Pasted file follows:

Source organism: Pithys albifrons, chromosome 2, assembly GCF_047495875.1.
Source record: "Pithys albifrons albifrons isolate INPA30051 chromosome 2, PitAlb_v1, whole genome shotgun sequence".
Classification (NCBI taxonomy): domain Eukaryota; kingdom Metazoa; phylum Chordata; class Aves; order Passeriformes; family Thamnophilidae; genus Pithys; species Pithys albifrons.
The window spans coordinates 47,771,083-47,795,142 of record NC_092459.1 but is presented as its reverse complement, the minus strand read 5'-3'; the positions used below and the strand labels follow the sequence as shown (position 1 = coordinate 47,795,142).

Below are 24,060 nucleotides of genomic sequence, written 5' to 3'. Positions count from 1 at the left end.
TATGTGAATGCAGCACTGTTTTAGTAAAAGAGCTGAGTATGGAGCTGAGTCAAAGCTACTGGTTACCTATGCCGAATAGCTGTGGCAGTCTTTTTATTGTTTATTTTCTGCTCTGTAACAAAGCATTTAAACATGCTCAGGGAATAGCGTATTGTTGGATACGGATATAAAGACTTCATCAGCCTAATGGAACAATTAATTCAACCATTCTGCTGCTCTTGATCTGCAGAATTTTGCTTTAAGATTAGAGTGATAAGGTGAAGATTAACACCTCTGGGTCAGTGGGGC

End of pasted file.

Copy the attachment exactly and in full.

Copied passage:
Source organism: Pithys albifrons, chromosome 2, assembly GCF_047495875.1.
Source record: "Pithys albifrons albifrons isolate INPA30051 chromosome 2, PitAlb_v1, whole genome shotgun sequence".
Classification (NCBI taxonomy): domain Eukaryota; kingdom Metazoa; phylum Chordata; class Aves; order Passeriformes; family Thamnophilidae; genus Pithys; species Pithys albifrons.
The window spans coordinates 47,771,083-47,795,142 of record NC_092459.1 but is presented as its reverse complement, the minus strand read 5'-3'; the positions used below and the strand labels follow the sequence as shown (position 1 = coordinate 47,795,142).

Below are 24,060 nucleotides of genomic sequence, written 5' to 3'. Positions count from 1 at the left end.
TATGTGAATGCAGCACTGTTTTAGTAAAAGAGCTGAGTATGGAGCTGAGTCAAAGCTACTGGTTACCTATGCCGAATAGCTGTGGCAGTCTTTTTATTGTTTATTTTCTGCTCTGTAACAAAGCATTTAAACATGCTCAGGGAATAGCGTATTGTTGGATACGGATATAAAGACTTCATCAGCCTAATGGAACAATTAATTCAACCATTCTGCTGCTCTTGATCTGCAGAATTTTGCTTTAAGATTAGAGTGATAAGGTGAAGATTAACACCTCTGGGTCAGTGGGGC